Preschool (3-5 Years Old)
|Full Days||7:30 AM-6:00PM|
|School Days||8:30 AM-3:30 PM|
|Half Days||8:30-11:30 AM, 12:30-3:30 PM, 12:30-6:00 PM|
Dayspring provides for facilitating fundamental growth of the preschooler as he/she is more and more becoming equipped to face life as an active, aware, communicating child. We also introduce him and her to the world of Science, Geography, Mathematics, Language, Sensorial Activities, Practical Life Activities, Art and Music through a curriculum designed to bring each child to his/her best level. The introduction and ongoing learning experiences that follow come through working with hands-on, concrete materials. The child learns abstraction through understanding its application in the real world.
The Montessori classroom is designed to instill a love of learning, along with the independent motivation and means to pursue it. As they continue in this environment, they earn a sense of confidence in their own ability to figure things out. Their own developing sense of understanding provides a foundation for their future. These are academic skills that are essential for a good academic future, And it begins in the preschool classroom, as already the preschooler works on his/her own and begins to discover things for himself/herself.
The areas of the prepared Montessori environment at Dayspring are the following:
• Practical life area where children experience movements for sensory development. The exercises consist of children caring for themselves and the environment. Children learn daily life skills, such as taking off and putting on jackets and shoes, combing hair, washing hands, pouring water, sweeping, etc. Children also experience cutting, pasting, folding, and manipulating materials to improve small motor coordination. Children instinctively enjoy learning these skills, because they address the natural desire for order, the satisfaction in coordination, the comfort of repetition, and the pleasure of independence.
• Sensorial area where children’s sensory awareness in dimensions, sequencing, numerical discrimination and gradation, sounds, colors, shapes, sizes, smells, weights and touch are heightened. Children’s minds are awakened to mathematics in this area.
• Math area, where the provided materials are highly developed and sequenced, with proven effectiveness, that brings children to an abstract conceptual grasp of math. Children work with concrete manipulation of physical materials to understand abstraction of numerical and cardinal functions.
• Language area, where children develop a strong foundation for language and literacy. Children learn writing and reading through working with physical materials that correspond to the abstract language. They also learn and improve upon their spoken languages a normal part of the classroom experience, both one-on-one, and in group settings.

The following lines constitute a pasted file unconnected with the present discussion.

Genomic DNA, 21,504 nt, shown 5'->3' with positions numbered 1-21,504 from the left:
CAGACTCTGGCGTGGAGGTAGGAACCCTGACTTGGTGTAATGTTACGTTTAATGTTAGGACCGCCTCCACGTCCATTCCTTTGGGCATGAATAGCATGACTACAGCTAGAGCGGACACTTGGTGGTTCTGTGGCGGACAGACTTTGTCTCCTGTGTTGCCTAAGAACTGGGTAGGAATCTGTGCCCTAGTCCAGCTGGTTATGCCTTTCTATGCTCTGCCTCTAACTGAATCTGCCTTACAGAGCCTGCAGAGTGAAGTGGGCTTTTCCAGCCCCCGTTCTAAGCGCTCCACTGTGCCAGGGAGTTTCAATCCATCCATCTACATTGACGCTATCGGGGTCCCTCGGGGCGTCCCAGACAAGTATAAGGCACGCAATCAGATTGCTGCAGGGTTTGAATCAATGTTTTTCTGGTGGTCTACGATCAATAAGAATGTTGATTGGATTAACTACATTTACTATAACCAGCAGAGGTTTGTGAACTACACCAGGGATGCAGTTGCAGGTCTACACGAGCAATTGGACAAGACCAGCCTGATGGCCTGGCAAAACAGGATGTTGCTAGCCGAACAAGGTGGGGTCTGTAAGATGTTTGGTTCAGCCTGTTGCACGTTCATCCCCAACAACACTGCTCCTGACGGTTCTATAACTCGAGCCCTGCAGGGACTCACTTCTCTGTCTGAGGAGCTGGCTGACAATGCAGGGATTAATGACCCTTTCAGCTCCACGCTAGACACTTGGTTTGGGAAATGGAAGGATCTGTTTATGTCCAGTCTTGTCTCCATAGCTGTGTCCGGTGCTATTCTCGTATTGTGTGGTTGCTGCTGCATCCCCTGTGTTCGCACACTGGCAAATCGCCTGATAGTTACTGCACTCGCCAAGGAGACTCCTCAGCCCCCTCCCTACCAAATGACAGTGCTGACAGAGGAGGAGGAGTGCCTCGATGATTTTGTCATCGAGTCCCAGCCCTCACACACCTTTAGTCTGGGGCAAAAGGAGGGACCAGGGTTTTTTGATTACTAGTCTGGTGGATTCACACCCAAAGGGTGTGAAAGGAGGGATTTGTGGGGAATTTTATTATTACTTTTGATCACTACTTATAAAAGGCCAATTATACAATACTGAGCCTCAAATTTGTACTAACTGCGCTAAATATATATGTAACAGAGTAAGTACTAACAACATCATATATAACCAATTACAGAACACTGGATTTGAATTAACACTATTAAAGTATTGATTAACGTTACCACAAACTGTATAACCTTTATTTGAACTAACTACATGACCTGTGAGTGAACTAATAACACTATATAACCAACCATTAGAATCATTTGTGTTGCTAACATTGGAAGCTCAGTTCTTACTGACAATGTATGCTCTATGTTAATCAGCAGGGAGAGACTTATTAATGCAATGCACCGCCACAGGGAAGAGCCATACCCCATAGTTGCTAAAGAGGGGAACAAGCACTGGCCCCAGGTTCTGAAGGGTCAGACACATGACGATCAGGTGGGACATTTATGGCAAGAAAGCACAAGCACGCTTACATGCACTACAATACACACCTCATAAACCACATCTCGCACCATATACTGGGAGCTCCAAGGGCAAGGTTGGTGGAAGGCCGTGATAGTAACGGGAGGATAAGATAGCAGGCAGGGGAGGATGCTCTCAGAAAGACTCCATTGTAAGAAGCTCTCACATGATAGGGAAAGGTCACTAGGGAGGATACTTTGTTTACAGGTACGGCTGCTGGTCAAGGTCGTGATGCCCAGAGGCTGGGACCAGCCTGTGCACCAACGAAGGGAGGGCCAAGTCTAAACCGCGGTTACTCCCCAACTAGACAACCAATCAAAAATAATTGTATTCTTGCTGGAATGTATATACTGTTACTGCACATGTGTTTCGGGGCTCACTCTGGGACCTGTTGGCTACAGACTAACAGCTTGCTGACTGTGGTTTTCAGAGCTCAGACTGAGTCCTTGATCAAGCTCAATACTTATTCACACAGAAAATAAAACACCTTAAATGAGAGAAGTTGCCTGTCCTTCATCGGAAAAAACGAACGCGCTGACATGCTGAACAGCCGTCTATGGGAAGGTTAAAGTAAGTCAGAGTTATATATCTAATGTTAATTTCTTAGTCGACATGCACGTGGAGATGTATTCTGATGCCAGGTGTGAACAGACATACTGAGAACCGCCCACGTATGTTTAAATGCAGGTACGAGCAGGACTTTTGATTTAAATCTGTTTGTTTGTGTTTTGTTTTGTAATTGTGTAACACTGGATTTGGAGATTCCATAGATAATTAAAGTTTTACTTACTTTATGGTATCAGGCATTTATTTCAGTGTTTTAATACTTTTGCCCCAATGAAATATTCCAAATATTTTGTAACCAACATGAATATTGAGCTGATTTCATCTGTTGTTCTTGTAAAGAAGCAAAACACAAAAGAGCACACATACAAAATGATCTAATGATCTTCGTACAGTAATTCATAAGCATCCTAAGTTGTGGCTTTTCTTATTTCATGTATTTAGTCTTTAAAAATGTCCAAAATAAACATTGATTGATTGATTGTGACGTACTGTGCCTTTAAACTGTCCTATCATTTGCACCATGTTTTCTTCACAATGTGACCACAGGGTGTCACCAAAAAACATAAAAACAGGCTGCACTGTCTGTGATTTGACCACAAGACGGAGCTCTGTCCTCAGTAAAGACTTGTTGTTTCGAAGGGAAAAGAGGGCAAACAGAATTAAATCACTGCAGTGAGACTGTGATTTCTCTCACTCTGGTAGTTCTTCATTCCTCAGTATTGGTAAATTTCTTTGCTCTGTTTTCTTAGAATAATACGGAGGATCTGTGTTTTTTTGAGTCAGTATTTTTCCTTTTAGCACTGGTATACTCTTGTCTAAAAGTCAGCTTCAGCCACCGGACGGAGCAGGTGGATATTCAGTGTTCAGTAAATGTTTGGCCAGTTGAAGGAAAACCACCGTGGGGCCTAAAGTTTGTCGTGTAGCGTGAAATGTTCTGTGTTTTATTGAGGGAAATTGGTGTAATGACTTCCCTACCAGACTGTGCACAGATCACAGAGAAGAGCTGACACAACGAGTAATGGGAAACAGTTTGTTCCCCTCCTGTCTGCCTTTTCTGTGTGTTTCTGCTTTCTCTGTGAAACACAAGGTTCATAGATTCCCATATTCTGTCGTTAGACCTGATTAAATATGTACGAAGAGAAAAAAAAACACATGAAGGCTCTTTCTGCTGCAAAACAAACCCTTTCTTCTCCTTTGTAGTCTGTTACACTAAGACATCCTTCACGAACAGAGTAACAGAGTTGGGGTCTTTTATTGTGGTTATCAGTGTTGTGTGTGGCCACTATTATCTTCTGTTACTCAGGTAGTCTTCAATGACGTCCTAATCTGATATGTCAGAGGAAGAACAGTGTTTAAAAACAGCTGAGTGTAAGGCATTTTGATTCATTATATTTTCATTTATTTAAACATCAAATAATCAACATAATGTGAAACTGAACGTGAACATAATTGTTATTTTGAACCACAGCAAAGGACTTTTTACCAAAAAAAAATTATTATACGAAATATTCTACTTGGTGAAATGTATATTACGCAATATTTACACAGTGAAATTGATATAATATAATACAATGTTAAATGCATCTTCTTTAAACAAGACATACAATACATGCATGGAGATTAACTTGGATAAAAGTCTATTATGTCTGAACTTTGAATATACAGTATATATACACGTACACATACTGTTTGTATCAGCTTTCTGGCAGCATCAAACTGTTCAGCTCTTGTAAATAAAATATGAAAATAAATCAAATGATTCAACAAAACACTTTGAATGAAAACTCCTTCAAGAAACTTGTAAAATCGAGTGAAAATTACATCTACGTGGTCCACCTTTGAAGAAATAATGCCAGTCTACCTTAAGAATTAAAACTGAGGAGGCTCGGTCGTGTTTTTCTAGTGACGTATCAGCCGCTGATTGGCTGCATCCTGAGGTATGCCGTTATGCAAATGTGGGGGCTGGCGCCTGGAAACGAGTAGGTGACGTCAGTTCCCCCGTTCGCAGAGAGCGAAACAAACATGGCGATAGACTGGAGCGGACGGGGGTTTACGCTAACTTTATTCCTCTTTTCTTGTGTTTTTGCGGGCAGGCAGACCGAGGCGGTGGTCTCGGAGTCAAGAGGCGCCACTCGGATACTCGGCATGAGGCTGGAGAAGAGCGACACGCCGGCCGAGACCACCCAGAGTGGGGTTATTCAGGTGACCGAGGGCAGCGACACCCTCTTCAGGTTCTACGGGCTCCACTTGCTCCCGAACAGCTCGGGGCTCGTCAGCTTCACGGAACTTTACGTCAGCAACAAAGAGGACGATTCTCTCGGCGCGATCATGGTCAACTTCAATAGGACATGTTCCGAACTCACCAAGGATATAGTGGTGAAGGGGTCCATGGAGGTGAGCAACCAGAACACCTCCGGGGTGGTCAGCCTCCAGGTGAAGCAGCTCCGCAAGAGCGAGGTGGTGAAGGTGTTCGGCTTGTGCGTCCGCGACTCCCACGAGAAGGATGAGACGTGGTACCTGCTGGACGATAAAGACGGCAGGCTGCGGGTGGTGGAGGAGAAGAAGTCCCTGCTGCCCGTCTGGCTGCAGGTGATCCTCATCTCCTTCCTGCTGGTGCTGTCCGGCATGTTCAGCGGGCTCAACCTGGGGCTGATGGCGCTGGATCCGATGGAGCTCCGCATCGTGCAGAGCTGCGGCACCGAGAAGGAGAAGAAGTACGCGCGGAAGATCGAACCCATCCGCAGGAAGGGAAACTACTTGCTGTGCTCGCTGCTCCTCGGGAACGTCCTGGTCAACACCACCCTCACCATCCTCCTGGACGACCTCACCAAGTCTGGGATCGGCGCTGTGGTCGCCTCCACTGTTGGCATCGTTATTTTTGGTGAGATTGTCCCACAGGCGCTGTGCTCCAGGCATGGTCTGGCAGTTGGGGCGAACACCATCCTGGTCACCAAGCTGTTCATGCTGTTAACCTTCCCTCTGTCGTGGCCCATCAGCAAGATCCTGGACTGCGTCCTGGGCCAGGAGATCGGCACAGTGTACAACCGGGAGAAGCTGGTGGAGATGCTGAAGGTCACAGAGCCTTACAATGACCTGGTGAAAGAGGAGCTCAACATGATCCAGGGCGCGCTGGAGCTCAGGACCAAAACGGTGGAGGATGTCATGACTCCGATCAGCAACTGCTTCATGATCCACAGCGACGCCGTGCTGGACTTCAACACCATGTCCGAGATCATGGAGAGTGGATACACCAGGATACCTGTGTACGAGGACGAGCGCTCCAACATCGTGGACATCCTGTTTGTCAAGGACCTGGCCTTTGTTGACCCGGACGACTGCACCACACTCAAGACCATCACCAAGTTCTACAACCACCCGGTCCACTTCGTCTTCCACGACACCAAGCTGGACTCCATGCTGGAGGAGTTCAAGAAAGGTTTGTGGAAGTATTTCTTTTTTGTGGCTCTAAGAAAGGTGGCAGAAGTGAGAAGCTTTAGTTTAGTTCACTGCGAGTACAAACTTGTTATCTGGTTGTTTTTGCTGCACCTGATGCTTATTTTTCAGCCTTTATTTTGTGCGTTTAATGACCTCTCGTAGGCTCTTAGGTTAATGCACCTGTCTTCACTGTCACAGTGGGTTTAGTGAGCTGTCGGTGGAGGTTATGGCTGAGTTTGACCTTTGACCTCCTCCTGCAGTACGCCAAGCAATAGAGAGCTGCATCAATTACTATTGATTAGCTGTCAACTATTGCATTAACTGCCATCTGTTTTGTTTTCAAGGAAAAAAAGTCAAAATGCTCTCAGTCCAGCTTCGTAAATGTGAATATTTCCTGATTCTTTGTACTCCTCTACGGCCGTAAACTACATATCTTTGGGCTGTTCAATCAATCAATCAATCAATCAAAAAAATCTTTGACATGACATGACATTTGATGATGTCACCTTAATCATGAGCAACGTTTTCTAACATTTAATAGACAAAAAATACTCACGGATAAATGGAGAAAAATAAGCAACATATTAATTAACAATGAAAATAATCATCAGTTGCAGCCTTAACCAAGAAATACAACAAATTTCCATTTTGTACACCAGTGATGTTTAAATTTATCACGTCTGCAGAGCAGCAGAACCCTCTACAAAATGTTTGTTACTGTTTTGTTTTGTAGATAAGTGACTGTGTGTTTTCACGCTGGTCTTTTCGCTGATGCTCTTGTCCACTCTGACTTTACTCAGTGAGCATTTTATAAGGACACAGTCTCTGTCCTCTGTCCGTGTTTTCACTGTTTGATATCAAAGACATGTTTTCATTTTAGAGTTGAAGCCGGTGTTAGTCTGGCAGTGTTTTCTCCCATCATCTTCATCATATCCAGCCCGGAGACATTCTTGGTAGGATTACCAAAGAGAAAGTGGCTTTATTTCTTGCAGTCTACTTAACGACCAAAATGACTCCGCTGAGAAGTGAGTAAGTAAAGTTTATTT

• Geography and science area, invites children to experience the different cultures of our planet. The children discover differences and similarities from all around the world and begin their cosmic task of understanding their world.
• Art area, where children are encouraged to utilize their innate creativity to paint, draw, color, and otherwise create art. By participating in the art area, children learn to apply their creativity, and to appreciate creativity in others, as well.
The directress (certified Montessori teacher) serves as a guide or coach to the child. She provides enough orientation to each material so that the child has a sense of how to proceed. The child then works with the material until he reaches the point of understanding and discovery on his own. The child has the freedom to choose where he wants to go, which materials he/she wants to work on. He/she may want to do a material over again, perhaps many times. The directress is trained to have heightened observation skills and can understand the learning process of the child. She knows when to step in and provide some suggestions or clarifications. The freedom of the child to discover through the use of the materials is always within the natural limits of using the materials as they are designed to be used, and the child is also required to follow the sequence of materials as intended. This provides a natural development of insights and growth of knowledge in preparation for the next steps.
Because the process is self-directed, the child learns to manage his own education and learns that education is his own responsibility. He also finds this to be satisfying and that ultimately he will know when he is ready, and which way he should go next.